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The sensational true story of George Dinning, a freed slave, who in 1899 joined forces with a Confederate war hero in search of justice in the Jim Crow south. “Taut and tense. Inspiring and terrifying in its timelessness.”(Colson Whitehead, Pulitzer Prize-winning author of The Underground Railroad )
After moonrise on the cold night of January 21, 1897, a mob of twenty-five white men gathered in a patch of woods near Big Road in southwestern Simpson County, Kentucky. Half carried rifles and shotguns, and a few tucked pistols in their pants. Their target was George Dinning, a freed slave who'd farmed peacefully in the area for 14 years, and who had been wrongfully accused of stealing livestock from a neighboring farm. When the mob began firing through the doors and windows of Dinning's home, he fired back in self-defense, shooting and killing the son of a wealthy Kentucky family.

So began one of the strangest legal episodes in American history — one that ended with Dinning becoming the first Black man in America to win damages after a wrongful murder conviction.

Drawing on a wealth of never-before-published material, bestselling author and Pulitzer Prize finalist Ben Montgomery resurrects this dramatic but largely forgotten story, and the unusual convergence of characters — among them a Confederate war hero-turned-lawyer named Bennett H. Young, Kentucky governor William O'Connell Bradley, and George Dinning himself — that allowed this unlikely story of justice to unfold in a time and place where justice was all too rare.

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Reader Reviews


“As he did in his spectacular reporting on the Dozier School in Florida, Ben Montgomery excavates another hidden strand of American history. Taut and tense, A Shot in the Moonlight is inspiring and terrifying in its timelessness.”—Colson Whitehead, Pulitzer Prize-winning author of The Underground Railroad and The Nickel Boys
“Ben Montgomery’s masterful retelling of George Dinning’s story reminds us that history is created by ordinary people who confront wrongdoing. This is a powerful portrayal of prejudice at its most depraved, humanity at its most determined, and a judicial system that can, at its best, address injustice.  It reminds us of what to hope for in our current troubled times.”—Lois Lowry, author of The Giver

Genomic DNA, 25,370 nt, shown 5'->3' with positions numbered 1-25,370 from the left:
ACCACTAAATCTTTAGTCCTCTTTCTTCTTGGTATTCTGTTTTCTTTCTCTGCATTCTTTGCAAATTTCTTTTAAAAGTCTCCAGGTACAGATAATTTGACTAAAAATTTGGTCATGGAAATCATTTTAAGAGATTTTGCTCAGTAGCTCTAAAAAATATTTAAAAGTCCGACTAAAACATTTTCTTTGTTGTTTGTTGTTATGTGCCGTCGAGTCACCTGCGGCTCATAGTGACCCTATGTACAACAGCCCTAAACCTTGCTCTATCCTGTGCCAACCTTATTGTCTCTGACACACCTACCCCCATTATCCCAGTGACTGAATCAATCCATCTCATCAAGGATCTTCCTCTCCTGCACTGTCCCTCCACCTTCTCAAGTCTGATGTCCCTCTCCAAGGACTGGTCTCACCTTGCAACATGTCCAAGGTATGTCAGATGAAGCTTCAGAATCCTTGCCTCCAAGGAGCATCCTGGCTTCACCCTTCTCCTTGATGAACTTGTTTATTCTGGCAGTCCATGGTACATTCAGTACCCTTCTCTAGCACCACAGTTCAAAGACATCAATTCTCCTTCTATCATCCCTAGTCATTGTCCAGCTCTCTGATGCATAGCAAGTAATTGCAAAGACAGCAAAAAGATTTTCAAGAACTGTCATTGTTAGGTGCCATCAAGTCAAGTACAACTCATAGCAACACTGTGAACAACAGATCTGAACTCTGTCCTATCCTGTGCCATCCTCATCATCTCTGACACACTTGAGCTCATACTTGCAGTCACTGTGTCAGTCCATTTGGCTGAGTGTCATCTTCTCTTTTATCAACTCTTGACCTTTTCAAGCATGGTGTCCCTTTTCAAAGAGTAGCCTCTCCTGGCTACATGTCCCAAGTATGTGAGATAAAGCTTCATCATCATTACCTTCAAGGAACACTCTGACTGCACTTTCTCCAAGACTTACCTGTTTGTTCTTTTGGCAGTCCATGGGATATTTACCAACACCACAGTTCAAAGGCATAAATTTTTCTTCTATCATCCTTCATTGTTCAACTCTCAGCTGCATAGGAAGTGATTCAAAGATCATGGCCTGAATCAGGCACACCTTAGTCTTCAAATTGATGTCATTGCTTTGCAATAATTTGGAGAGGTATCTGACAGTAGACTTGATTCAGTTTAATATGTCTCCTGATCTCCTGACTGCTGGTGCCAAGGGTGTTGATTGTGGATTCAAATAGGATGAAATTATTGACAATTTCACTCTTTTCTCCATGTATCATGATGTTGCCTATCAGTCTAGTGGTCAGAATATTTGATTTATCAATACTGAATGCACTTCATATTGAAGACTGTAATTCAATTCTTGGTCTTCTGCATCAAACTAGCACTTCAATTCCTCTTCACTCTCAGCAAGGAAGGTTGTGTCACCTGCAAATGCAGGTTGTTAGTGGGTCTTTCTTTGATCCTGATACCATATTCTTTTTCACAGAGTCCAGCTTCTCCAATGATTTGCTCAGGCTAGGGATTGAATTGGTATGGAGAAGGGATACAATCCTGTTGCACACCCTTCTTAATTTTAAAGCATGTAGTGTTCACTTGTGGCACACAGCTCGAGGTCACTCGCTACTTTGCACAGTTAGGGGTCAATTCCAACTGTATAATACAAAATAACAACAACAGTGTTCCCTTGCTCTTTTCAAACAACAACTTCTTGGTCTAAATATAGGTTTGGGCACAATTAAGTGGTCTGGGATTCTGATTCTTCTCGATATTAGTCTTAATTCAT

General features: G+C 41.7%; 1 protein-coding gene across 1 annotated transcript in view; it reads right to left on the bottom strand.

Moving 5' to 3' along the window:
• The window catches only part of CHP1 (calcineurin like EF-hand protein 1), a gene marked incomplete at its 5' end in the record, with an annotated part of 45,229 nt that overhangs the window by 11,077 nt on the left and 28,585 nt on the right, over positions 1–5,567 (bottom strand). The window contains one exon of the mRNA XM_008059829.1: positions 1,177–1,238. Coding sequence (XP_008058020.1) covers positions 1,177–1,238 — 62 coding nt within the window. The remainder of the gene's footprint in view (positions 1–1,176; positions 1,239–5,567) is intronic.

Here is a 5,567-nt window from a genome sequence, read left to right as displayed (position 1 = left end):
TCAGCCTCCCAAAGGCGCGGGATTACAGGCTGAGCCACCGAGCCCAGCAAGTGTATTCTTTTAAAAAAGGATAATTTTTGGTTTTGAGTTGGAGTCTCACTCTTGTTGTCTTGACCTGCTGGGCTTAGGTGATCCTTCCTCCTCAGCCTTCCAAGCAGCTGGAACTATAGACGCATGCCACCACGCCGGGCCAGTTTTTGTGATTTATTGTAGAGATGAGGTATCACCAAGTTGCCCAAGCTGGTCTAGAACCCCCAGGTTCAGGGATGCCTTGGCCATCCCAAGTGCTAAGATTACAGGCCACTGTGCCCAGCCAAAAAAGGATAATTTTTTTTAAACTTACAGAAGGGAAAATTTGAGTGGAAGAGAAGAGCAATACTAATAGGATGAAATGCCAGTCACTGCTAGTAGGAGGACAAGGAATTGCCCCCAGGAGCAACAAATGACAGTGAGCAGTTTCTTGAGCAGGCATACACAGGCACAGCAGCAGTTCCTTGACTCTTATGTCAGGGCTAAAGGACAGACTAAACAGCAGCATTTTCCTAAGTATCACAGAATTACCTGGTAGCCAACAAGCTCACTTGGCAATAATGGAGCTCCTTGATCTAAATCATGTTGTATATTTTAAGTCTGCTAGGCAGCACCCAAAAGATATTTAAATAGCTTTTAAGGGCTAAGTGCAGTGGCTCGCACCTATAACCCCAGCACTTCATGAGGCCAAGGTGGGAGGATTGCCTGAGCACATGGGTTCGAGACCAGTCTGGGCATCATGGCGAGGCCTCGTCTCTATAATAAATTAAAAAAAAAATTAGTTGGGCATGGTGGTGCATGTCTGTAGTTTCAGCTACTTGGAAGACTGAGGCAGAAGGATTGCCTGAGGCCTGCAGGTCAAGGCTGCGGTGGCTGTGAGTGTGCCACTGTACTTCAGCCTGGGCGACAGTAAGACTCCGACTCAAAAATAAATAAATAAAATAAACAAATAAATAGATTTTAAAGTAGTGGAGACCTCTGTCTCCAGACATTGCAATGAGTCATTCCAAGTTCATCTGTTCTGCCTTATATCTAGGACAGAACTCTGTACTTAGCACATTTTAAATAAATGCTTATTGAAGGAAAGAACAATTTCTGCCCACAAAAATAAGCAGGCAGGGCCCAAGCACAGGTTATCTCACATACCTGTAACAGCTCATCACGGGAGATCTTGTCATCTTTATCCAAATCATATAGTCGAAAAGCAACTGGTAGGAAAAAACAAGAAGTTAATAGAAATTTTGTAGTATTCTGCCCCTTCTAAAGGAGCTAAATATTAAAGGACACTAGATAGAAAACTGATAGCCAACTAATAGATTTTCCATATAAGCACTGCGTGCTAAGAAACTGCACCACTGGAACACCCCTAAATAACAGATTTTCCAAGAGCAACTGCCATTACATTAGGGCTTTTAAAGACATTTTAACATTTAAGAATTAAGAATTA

"A Shot in the Moonlight is a searing narrative, thoroughly engrossing and timelier than ever. With remarkable journalism and meticulous research, Ben Montgomery has passionately crafted a masterwork of nonfiction."—Gilbert King, Pulitzer prize-winning author of Devil in the Grove
"Ben Montgomery's A Shot in the Moonlight is a meticulously reported account that resurrects a remarkable story of race and justice that had been largely lost to history. Like so many Black Americans throughout our nation's history, George Dinning demanded justice. Unlike so many others, and after a strenuous battle that Montgomery expertly documents, he was ultimately able to secure it."—Wesley Lowery, Pulitzer Prize-winning reporter and author of They Can’t Kill Us All: Ferguson, Baltimore and A New Era in America's Racial Justice Movement
"Ben Montgomery has unearthed and vigorously reported the traumatic and important story of a Black man who had the courage to shoot back. His storytelling and attention to time, context, and detail is nothing short of mesmerizing. This is the feat of one of the best nonfiction writers in the world today. A Shot in Moonlight is a challenge, a triumph."—RJ Young, author of Let It Bang: A Young Black Man's Reluctant Odyssey into Guns
“True racial reconciliation requires that America take a hard and honest look at its past, and, to that end, A Shot in the Moonlight is essential reading. Ben Montgomery brings his considerable skills as a writer and reporter to the story of George Dinning, a Black man who somehow survived vigilante violence and found justice in 1897 Kentucky. More broadly, in his elegant narrative, Montgomery lays bare the horrors and indignities of the Jim Crow era that remain foundational to the pain of today.”—Tim Madigan, author of The Burning: The Tulsa Race Massacre of 1921
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